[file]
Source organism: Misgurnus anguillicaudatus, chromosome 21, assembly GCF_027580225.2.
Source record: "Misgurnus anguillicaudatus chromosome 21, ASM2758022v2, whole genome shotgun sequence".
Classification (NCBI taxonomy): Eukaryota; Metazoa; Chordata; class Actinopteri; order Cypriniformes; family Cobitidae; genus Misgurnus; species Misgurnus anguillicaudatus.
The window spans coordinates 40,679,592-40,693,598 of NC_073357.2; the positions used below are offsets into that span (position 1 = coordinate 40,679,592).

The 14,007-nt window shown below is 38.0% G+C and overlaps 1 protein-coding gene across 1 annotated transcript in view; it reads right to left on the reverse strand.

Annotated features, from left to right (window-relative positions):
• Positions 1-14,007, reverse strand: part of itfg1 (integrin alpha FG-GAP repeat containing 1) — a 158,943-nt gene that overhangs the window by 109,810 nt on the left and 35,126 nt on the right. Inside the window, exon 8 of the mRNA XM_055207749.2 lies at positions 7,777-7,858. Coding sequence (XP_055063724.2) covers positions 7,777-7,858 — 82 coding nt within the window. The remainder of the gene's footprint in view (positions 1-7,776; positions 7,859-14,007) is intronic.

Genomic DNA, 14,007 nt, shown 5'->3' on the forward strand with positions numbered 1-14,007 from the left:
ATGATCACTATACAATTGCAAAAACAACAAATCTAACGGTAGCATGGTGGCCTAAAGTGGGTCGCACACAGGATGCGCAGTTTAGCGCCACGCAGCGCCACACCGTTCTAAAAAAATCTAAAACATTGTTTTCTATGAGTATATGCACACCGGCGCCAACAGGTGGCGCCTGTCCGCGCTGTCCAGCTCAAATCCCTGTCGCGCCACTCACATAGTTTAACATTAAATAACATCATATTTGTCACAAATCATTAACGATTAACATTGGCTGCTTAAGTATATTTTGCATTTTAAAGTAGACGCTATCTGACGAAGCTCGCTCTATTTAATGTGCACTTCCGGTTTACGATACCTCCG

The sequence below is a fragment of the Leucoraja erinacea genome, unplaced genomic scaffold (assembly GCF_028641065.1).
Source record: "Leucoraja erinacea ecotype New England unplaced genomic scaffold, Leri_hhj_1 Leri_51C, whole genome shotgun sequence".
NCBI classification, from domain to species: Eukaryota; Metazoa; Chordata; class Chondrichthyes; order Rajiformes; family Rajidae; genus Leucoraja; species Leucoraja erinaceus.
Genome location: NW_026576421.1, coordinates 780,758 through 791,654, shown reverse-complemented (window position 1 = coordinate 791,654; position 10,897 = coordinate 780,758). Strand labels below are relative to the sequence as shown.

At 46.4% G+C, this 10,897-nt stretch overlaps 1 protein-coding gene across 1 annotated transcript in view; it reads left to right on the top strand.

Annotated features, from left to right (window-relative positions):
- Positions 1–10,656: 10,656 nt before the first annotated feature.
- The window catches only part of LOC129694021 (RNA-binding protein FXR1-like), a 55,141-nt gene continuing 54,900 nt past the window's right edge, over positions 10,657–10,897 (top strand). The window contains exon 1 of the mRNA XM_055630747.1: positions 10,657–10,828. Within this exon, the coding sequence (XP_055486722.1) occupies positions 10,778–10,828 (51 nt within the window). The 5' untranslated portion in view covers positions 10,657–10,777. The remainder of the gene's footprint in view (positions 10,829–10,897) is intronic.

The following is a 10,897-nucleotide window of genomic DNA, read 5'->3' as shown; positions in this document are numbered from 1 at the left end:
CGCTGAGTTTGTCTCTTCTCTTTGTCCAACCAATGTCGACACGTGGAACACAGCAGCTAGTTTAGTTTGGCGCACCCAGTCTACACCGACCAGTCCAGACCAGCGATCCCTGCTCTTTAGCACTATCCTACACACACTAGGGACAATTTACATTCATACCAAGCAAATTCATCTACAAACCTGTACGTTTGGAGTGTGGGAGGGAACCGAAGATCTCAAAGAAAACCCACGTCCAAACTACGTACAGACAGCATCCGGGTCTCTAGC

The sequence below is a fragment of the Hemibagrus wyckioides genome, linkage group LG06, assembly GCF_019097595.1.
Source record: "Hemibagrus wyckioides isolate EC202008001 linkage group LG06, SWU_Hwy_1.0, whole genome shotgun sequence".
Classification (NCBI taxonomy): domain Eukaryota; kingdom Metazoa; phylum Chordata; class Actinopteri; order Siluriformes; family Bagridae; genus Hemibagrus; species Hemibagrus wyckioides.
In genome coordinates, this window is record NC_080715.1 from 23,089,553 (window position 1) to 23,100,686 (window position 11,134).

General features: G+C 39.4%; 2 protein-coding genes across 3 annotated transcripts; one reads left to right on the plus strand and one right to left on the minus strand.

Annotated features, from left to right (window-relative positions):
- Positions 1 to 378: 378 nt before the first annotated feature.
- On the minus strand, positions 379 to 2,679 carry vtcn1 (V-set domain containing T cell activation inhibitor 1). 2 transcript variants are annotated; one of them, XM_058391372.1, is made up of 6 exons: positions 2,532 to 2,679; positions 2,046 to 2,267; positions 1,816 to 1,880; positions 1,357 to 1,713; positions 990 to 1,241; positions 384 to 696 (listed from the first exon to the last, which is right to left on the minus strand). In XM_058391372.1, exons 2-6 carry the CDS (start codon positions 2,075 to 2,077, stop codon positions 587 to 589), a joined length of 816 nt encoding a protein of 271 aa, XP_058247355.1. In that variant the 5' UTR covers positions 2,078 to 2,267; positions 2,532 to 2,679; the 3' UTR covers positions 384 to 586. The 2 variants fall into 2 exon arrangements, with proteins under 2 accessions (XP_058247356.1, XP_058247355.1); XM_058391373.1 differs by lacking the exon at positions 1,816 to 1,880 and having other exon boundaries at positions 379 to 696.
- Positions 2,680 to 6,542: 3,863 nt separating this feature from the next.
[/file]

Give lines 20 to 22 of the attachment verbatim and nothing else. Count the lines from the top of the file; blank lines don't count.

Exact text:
The sequence below is a fragment of the Hemibagrus wyckioides genome, linkage group LG06, assembly GCF_019097595.1.
Source record: "Hemibagrus wyckioides isolate EC202008001 linkage group LG06, SWU_Hwy_1.0, whole genome shotgun sequence".
Classification (NCBI taxonomy): domain Eukaryota; kingdom Metazoa; phylum Chordata; class Actinopteri; order Siluriformes; family Bagridae; genus Hemibagrus; species Hemibagrus wyckioides.